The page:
1. Keep up with maintenance and repairs. A touch of urban decay shows that an area is actually being used but obvious neglect can create a downward spiral. I once lived in a neighborhood with a crumbling, inoperative fountain at its entrance and regardless of how well the houses were maintained, it sent a certain message to passersby. If no one is taking care of the space, why should individual members of the public work to do so? In the case of this square, crews are working on repairs the pavement and that should help the overall look of the area. At the very least, it should demonstrate that people still take pride in this space.
  2. Repurpose the space. Our community is justifiably proud of our private adaptive reuse projects. An old roofing company becomes art studios. An abandoned railway station is now a restaurant. Buildings gain new life with new uses. Reworking one of the fountains in this square to create a series of community gardens is a clever way to change the use and the feel of the area, but what else can be done? Can the amphitheater be used for outdoor movies? Can the open space be turned into an outdoor patio with tables and chairs? What about adapting the landscape into a botanical garden?
  3. Encourage informal gatherings. As I mentioned before, relying on programming to bring life to a space is not enough–a great public space needs activity even when nothing official is happening. All these adaptive reuse ideas are ways to bring people into the space on their own. For instance, both our city hall and our library have coffee bars in their lobby. Combine this with cafe tables, potted flowers, and a kiosk for public announcements and you have an instant, people-friendly space. These simple moves mean that more people are hanging out there–and in this case, “hanging out” is just what’s needed. 
  4. Listen to the people. I’ve often found that consultants become so enamored with the the structure of a space, they forget about the public. I’ve been to numerous meetings where a consultant says, “this is the perfect space for a festival or a farmer’s market” while neglecting the fact that these activities may already be established elsewhere. Spaces should be designed to be successful right out of the box. We need to ask–what makes other spaces in our city successful? What do people in our city like to do? How can we make that activity more pleasant for them? After all, isn’t that the ultimate goal of all public spaces?

How Public Spaces Fail

About 15 or so years ago, a massive community effort was launched in our city to close a section of a street running by the historic County Courthouse. The goal? A traditional public square. The idea was to have a gathering place in the downtown area, one that could be used for festivals, concerts and other community events.

Walking through the square on a mild September afternoon, I could see that the reality wasn’t quite matching the dream. The two fountains were non-operational, the sidewalk was cracking along the decorative pavers and worst of all, it was completely empty.

It’s about 5:30 on a weekday and this public space is empty.

The sidewalk is cracking and the fountain itself is not operational.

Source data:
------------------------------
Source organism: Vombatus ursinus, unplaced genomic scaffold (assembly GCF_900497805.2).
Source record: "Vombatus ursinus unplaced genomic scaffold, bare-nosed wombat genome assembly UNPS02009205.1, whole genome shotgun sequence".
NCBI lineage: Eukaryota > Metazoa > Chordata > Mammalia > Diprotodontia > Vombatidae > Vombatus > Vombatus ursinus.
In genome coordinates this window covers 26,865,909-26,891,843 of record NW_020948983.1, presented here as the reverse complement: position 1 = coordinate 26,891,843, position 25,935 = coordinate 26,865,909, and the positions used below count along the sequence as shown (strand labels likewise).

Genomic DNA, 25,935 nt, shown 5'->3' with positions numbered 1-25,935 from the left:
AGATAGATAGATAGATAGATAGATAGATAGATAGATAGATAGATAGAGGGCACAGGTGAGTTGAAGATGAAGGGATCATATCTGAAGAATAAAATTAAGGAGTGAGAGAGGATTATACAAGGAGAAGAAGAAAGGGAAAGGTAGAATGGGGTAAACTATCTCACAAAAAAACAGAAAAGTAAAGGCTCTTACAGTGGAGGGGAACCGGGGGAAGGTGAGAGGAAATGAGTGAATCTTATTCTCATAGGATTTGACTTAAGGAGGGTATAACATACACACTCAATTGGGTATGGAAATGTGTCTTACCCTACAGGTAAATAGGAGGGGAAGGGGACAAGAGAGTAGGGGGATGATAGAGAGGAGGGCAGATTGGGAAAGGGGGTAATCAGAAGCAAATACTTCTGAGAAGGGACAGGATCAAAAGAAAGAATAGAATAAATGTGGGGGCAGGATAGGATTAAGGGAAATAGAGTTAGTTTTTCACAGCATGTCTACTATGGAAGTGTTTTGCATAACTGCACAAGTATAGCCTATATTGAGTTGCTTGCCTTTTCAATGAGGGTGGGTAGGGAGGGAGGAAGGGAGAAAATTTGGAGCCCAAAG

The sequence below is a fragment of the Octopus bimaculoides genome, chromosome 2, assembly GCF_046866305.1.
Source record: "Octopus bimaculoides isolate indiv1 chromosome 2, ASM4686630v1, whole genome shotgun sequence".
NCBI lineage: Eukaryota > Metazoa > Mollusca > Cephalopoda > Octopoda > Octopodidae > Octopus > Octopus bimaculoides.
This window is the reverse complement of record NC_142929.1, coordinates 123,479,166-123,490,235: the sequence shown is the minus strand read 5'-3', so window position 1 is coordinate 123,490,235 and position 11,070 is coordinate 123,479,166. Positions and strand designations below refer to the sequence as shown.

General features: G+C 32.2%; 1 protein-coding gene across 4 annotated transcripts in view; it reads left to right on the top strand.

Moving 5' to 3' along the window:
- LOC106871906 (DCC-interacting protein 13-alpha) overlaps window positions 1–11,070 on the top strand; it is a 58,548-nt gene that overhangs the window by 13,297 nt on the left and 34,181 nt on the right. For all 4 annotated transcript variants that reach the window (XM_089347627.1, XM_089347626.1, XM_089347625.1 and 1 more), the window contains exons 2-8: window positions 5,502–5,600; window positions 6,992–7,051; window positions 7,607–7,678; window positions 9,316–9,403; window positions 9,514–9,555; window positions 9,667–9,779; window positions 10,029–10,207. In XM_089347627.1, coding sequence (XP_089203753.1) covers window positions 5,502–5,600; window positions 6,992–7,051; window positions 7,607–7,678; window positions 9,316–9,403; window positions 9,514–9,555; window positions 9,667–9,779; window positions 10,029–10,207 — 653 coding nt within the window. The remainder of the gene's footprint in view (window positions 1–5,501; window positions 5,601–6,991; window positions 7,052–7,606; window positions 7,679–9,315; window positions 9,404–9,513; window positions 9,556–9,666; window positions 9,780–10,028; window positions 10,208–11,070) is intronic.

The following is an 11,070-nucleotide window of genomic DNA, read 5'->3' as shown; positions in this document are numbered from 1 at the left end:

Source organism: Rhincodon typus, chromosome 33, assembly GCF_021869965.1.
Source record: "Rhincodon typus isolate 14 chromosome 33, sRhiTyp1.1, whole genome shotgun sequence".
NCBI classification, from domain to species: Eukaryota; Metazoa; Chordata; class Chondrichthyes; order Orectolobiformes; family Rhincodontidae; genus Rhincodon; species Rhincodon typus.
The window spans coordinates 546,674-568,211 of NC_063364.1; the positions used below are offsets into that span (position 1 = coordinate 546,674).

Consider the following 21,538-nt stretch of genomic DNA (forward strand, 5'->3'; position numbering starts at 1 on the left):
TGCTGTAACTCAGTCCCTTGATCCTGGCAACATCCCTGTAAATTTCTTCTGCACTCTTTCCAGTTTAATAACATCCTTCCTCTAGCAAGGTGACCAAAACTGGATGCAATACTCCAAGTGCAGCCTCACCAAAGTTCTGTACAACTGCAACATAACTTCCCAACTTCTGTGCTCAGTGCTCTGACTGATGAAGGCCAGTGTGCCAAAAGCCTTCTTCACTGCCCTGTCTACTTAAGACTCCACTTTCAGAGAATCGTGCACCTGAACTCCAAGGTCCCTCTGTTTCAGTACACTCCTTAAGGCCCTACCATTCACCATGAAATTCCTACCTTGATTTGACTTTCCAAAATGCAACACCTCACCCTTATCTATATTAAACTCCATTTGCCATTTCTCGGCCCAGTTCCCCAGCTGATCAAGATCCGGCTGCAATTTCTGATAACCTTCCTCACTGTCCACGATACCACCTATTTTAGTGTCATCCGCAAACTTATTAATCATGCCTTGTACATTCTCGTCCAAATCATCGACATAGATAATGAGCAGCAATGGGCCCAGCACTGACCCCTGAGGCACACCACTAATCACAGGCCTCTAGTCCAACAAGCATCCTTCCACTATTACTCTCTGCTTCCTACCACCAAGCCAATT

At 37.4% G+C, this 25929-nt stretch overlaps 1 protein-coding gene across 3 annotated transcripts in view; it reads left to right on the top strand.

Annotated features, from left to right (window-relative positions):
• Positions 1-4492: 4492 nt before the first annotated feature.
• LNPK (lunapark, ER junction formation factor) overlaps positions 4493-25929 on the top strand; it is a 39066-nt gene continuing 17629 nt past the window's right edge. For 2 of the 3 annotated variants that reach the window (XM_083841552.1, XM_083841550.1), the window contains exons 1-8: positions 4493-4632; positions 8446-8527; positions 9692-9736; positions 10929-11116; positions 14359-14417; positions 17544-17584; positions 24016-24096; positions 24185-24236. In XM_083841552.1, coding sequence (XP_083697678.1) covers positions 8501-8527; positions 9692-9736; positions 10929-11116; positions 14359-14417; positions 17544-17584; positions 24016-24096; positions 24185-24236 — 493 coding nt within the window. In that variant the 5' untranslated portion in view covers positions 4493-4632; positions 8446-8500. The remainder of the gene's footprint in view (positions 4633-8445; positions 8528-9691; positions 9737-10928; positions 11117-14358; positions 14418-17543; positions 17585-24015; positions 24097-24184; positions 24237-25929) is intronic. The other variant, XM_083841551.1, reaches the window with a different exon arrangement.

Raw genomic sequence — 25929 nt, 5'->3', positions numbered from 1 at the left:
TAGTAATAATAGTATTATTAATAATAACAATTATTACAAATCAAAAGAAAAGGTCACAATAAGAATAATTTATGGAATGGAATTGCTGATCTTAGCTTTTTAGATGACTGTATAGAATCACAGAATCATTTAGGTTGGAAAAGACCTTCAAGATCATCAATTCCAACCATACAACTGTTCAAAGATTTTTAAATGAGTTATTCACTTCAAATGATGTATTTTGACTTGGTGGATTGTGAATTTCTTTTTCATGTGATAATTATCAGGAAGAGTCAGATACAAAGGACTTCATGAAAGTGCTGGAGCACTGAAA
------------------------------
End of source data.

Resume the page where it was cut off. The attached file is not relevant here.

A second fountain is inoperative as well and filled with leaves and moss.
There are many reasons why a public space fails–here’s just a few:
  1. Relying on programming to add activity to a space. The worst thing a city can do is rely on a city employee or non-profit group to create a never-ending stream of events designed to draw people to the area. We’ve got streets in our downtown that are always full of activity–but naturally occurring activities like shopping, people-watching and just generally hanging out.
  2. Failing to create a maintenance fund. Fountains are notoriously touchy and often need maintenance. And in climates known for weather involving frosts, thaws and refreezing, pavers and other decorative sidewalk elements don’t always make it. (To their credit, they’ve got someone out there fixing the cracks in the sidewalk.)
  3. Ignoring the micro climate of the space. This is an open space designed for activities but the design makes it problematic in another way. There are trees off to the side but the bulk of the space is open concrete that’s hot in the summer and cold in the winter. It needs to be a perfect day for someone to truly enjoy sitting out on one of those benches. 
  4. Closing off the street to cars. One of the great downtown debates involves pedestrian malls. They work in some areas but in my home state of California, turning downtowns into pedestrian-only malls only served to kill some great downtowns. Cars add activity and driving past a business helps remind people it’s there. Turning a street into a pedestrian mall has to work with the community; you can’t force one on a community.
  5. Forgetting that people need something to do. It’s your lunch break, is this the place you choose to go? Of course not. Nothing is happening here. No sidewalk vendors, no pedestrians, and nothing to look at.

The good news here? There’s still some active programming so the space isn’t lost–festival and concerts still occur here. And this just in–the long fountain running the length of the walkway may be turned into a community garden. What a great, out-of-the-box idea and a good way to make over a downtown space that’s currently underutilized. I can’t wait for tomato season.